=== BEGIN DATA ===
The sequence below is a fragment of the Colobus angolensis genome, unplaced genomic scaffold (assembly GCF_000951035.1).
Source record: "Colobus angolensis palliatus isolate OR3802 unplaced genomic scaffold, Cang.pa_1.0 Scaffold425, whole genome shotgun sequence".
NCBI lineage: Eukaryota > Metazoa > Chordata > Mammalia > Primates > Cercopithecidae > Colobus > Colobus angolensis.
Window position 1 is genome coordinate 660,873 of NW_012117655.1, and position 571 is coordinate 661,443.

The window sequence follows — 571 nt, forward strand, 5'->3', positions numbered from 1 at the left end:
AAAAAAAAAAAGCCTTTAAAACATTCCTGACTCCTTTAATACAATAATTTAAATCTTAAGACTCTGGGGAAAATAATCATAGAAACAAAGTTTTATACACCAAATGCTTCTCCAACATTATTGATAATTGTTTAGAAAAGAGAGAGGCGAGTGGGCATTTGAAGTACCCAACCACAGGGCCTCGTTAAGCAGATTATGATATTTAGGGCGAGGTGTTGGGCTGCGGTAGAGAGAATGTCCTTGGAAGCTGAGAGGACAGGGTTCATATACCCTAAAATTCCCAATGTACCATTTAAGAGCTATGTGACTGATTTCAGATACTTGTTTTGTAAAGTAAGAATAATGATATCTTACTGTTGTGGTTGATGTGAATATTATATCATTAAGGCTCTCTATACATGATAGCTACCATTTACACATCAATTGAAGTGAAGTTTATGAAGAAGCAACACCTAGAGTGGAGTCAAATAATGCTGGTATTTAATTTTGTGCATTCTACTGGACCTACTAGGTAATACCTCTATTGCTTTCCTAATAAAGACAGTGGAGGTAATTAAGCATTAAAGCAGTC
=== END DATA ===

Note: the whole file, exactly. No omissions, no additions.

The sequence below is a fragment of the Colobus angolensis genome, unplaced genomic scaffold (assembly GCF_000951035.1).
Source record: "Colobus angolensis palliatus isolate OR3802 unplaced genomic scaffold, Cang.pa_1.0 Scaffold425, whole genome shotgun sequence".
NCBI lineage: Eukaryota > Metazoa > Chordata > Mammalia > Primates > Cercopithecidae > Colobus > Colobus angolensis.
Window position 1 is genome coordinate 660,873 of NW_012117655.1, and position 571 is coordinate 661,443.

The window sequence follows — 571 nt, forward strand, 5'->3', positions numbered from 1 at the left end:
AAAAAAAAAAAGCCTTTAAAACATTCCTGACTCCTTTAATACAATAATTTAAATCTTAAGACTCTGGGGAAAATAATCATAGAAACAAAGTTTTATACACCAAATGCTTCTCCAACATTATTGATAATTGTTTAGAAAAGAGAGAGGCGAGTGGGCATTTGAAGTACCCAACCACAGGGCCTCGTTAAGCAGATTATGATATTTAGGGCGAGGTGTTGGGCTGCGGTAGAGAGAATGTCCTTGGAAGCTGAGAGGACAGGGTTCATATACCCTAAAATTCCCAATGTACCATTTAAGAGCTATGTGACTGATTTCAGATACTTGTTTTGTAAAGTAAGAATAATGATATCTTACTGTTGTGGTTGATGTGAATATTATATCATTAAGGCTCTCTATACATGATAGCTACCATTTACACATCAATTGAAGTGAAGTTTATGAAGAAGCAACACCTAGAGTGGAGTCAAATAATGCTGGTATTTAATTTTGTGCATTCTACTGGACCTACTAGGTAATACCTCTATTGCTTTCCTAATAAAGACAGTGGAGGTAATTAAGCATTAAAGCAGTC